During my time in the classroom, I LOVED making math anchor charts. We would use them all of the time to “anchor our learning”. I used them as I introduced topics, as we explored topics, to record our learning, and we always hung them in our classroom to be referenced later. Because I found anchor charts to be an important part of my lessons each week, I wanted to highlight a few of my favorite math anchor charts that I have seen or that I have created in my own classroom!
We used to be a lot of time early in the year discussing patterns. I really like how this anchor chart by The First Grade Parade incorporates repeating patterns, growing patters, vocabulary, and a real world connection at the bottom.
Ten Frames are a now such a common math tool! The author of this anchor chart is unknown, but it teaches all of the details of the 10 frame and shows it empty, filled correctly, and full! A great anchor for students to refer to later as they become more familiar with this math tool. Sandra made this great anchor chart.
Doubles addition is one of those topics in math that visuals really help bring to life! This anchor chart I created helps our little learners see examples of each double fact, along with the math sentence to the left.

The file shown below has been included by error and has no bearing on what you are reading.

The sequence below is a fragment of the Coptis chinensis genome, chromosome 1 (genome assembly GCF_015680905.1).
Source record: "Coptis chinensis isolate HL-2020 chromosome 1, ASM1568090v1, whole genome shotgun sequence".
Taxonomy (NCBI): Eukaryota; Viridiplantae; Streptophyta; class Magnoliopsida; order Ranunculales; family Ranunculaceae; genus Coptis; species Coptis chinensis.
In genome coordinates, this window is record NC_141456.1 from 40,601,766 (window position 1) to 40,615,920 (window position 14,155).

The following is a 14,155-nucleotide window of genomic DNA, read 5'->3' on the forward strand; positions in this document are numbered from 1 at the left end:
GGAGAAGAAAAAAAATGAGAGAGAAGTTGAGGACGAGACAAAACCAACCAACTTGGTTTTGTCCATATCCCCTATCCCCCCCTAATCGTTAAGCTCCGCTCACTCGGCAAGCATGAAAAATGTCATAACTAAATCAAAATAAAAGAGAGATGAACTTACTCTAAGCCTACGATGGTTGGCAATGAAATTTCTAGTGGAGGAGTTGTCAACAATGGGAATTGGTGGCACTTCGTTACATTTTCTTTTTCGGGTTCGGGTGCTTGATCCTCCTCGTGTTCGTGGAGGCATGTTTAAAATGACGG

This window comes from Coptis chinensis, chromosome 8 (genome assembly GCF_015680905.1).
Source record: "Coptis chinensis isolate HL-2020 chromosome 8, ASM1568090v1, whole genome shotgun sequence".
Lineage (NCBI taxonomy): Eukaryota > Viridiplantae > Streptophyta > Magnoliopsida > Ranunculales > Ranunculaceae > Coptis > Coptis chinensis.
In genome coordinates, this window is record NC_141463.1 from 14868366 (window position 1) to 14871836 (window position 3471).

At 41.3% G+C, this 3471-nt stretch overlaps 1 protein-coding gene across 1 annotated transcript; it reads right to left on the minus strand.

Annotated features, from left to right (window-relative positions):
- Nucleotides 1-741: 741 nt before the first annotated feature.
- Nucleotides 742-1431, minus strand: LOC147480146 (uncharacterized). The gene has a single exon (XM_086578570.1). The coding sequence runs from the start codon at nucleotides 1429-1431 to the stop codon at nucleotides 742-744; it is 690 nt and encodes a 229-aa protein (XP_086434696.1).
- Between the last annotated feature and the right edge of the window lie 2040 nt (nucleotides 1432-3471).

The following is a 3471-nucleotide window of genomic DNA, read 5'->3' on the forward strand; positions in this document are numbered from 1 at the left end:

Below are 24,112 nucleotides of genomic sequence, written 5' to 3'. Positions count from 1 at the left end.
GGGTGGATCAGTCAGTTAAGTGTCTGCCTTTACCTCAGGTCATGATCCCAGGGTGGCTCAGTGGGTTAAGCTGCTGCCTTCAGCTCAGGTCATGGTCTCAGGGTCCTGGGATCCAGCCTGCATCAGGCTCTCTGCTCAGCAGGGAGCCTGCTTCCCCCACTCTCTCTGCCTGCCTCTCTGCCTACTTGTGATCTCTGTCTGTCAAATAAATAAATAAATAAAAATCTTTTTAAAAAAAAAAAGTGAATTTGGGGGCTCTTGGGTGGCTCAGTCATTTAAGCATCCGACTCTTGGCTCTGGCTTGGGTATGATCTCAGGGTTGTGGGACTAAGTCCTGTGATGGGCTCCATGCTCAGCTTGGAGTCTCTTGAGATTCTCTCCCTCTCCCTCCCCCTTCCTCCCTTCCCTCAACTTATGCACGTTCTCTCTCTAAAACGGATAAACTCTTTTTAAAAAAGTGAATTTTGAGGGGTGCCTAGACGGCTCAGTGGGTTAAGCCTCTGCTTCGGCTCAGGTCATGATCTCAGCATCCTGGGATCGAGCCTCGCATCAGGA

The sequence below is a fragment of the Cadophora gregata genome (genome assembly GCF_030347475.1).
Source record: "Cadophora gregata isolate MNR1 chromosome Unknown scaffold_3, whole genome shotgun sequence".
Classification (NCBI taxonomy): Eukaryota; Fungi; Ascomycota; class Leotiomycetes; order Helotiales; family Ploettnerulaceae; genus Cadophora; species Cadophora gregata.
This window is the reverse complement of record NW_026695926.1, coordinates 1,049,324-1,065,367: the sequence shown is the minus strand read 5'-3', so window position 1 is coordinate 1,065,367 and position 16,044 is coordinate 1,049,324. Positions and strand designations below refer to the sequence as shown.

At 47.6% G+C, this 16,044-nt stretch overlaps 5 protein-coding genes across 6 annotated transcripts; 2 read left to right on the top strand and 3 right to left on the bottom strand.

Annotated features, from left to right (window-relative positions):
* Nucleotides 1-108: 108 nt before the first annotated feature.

Math vocabulary is crucial in each and every lesson. Especially with ELLs in the classroom, featuring the word and having the students interact with the chart by drawing examples is a fabulous idea! I did this often when I taught dual language. This anchor chart is by Joyful Learning in KC.
Introducing addition and subtraction can be tricky, but not when you create superhero stories and math anchor charts to accompany the concepts! Read more about these anchor charts here.
I love the visual shown here with this Comparing Numbers Anchor Chart by Skinned Knees and Shoelaces.
Skip counting is now commonly taught as number patterns. We I first introduced it, we would use our fingers to represent sets of 5s and our feet to represent sets of 2s. These anchor charts were always a blast to make and it helped students remember this little trick, no matter what number they began with.
Attributes of shapes can be tricky to remember and this math anchor chart by Skinned Knees and Shoelaces has it all! It’s nice to be able to compare and contrast the shapes having all of the information in one place.
Math talks were introduced to me many years ago and I never did them enough! I really thought this math anchor chart by First Grade Kate was powerful because it provides sentence stems for students to refer to during math talk time.
If you are looking for more great anchor charts, be sure to follow my Anchor Charts for K-2 Pinterest board!